Anarchist department earned its spurs battling late-evening blaze

After weeks of practice, members of the Anarchist Mountain Fire Department Monday night got their first wildfire test of the dry season.

The late-evening blaze at the foot of Anarchist Mountain proved to be a proverbial — and literal — trial by fire.

AMFD Chief Urs Grob rightfully concluded his team earned top marks.

“We are totally aware (of the fire danger),” he says of the volunteer department, almost all of its members from the community it protects. “The last three practices we worked on wildfire. We talked about the situation, about how important it is to move fast.”

His firefighters, he said, did exactly that Monday evening.

“Normally on a Monday night at 10:30, if there’s a call out, two or three members respond right away and five minutes later another 10,” he said. “This time the call came out and it looks like with the radio traffic we had, everybody was on the road and jumping in the trucks.

“About 10 minutes after the call came to our radio, we had the first members here. About 10 minutes later we had water on (the fire).

The blaze, estimated at about 10 hectares, was contained to a hay field below Hwy. 3 on the Osoyoos community’s east bench.

Despite some tricky terrain, firefighters, with the help of a BC Wildfire crew, successfully battled the fire and kept it away from any structures, residences or otherwise.

Chief Grob — and likely every member of the crew he captains — knows the call could have been a lot worse.

“We were lucky on this fire because we didn’t have significant wind,” he said.

The fire was also contained to grasslands and kept away from the stands of timber that consume Anarchist.

The entire mountain, it seems, is on pins and needles, wondering when — not if — a wildfire will threaten a community that is all but built atop the mountain in multi-acre parcels set amid the tinder-dry trees.

“With the wet spring, a lot of stuff grew and now there’s fuel,” says Chief Grob, shaking his head. “And the wind and the dry conditions just spark it up and it goes fast.”

If what’s already on the mountain isn’t enough of a concern, Anarchist also has to deal with the worst Mother Nature and a travelling public can throw at it.

The chief is worried about thunderstorms expected to arrive over the next week and the lightning those storms will bring. The community also has to deal with a highway that bisects the mountain and the occasional bit of careless traffic that highway moves.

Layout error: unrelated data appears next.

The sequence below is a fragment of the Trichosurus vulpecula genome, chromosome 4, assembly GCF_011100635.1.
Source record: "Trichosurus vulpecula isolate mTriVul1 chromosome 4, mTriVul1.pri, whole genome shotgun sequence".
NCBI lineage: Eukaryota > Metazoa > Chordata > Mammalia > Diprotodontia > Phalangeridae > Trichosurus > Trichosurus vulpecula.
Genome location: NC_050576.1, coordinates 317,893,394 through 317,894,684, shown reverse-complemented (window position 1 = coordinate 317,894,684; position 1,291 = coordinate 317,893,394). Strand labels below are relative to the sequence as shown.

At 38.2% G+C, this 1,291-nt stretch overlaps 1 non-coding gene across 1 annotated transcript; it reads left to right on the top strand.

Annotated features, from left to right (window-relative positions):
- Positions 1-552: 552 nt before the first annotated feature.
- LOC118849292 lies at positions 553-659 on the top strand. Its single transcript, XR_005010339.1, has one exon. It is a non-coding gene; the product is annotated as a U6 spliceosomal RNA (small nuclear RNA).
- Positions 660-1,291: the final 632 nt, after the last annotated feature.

Not surprisingly, the department is on high alert.

“Right now, even if it’s a car accident, there could be a fire,” says Chief Grob. “Everybody who is here comes out.

“We know the faster we get there, the better chance we have of quickly containing the fire.”

And then Chief Grob is looking at the sky again, at the smoke that fills the valley below. He’s had maybe three hours away from the fire scene, leaving after the blaze was under control and returning now to figure out its origin.

He’s tired, but you have to wonder how much of that is a sleepless night and how much of it is the exhaustion of looking ahead to a very hot August.

“I just hope the weather is not changing next weekend,” he finally admits. “My biggest concern is the lightning.”

It’s a heavy burden to bear. But the Chief has a community on his side and a department that is equally conscious of the dangerous conditions it may have to face.

There’s always hope it won’t come to that. Perhaps cooler weather and even rain — buckets of it — will come to the mountain. Perhaps thunderclouds will pass over without spitting an electrical charge. Perhaps not a single errant cigarette butt will fly.

But if push comes to shove, the Anarchist community can find some measure of confidence in its fire department’s performance on a hillside below it.

This past Monday evening, with searing heat in its collective face and the safety of neighbours at its back, that fire department served notice its up to the task.

 

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